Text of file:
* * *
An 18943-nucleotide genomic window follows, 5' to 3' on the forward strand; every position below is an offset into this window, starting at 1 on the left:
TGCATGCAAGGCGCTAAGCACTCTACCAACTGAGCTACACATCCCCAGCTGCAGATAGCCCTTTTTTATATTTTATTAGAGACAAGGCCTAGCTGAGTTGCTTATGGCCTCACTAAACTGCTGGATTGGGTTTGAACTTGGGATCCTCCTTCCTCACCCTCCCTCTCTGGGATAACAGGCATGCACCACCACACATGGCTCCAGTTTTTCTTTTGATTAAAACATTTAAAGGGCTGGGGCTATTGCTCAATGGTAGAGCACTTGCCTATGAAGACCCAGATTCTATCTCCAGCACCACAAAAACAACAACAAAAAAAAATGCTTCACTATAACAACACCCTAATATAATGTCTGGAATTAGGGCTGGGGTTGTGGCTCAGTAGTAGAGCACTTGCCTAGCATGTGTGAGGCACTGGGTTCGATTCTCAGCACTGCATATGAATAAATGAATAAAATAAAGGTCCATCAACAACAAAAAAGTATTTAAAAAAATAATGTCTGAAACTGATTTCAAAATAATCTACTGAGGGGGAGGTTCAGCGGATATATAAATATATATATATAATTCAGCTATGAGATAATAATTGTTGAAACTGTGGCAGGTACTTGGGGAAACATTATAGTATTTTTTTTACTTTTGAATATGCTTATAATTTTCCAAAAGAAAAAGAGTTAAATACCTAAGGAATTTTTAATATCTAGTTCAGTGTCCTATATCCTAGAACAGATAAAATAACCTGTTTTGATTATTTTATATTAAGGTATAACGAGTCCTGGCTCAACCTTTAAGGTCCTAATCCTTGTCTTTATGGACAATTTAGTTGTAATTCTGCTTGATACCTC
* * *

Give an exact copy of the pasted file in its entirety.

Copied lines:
An 18943-nucleotide genomic window follows, 5' to 3' on the forward strand; every position below is an offset into this window, starting at 1 on the left:
TGCATGCAAGGCGCTAAGCACTCTACCAACTGAGCTACACATCCCCAGCTGCAGATAGCCCTTTTTTATATTTTATTAGAGACAAGGCCTAGCTGAGTTGCTTATGGCCTCACTAAACTGCTGGATTGGGTTTGAACTTGGGATCCTCCTTCCTCACCCTCCCTCTCTGGGATAACAGGCATGCACCACCACACATGGCTCCAGTTTTTCTTTTGATTAAAACATTTAAAGGGCTGGGGCTATTGCTCAATGGTAGAGCACTTGCCTATGAAGACCCAGATTCTATCTCCAGCACCACAAAAACAACAACAAAAAAAAATGCTTCACTATAACAACACCCTAATATAATGTCTGGAATTAGGGCTGGGGTTGTGGCTCAGTAGTAGAGCACTTGCCTAGCATGTGTGAGGCACTGGGTTCGATTCTCAGCACTGCATATGAATAAATGAATAAAATAAAGGTCCATCAACAACAAAAAAGTATTTAAAAAAATAATGTCTGAAACTGATTTCAAAATAATCTACTGAGGGGGAGGTTCAGCGGATATATAAATATATATATATAATTCAGCTATGAGATAATAATTGTTGAAACTGTGGCAGGTACTTGGGGAAACATTATAGTATTTTTTTTACTTTTGAATATGCTTATAATTTTCCAAAAGAAAAAGAGTTAAATACCTAAGGAATTTTTAATATCTAGTTCAGTGTCCTATATCCTAGAACAGATAAAATAACCTGTTTTGATTATTTTATATTAAGGTATAACGAGTCCTGGCTCAACCTTTAAGGTCCTAATCCTTGTCTTTATGGACAATTTAGTTGTAATTCTGCTTGATACCTC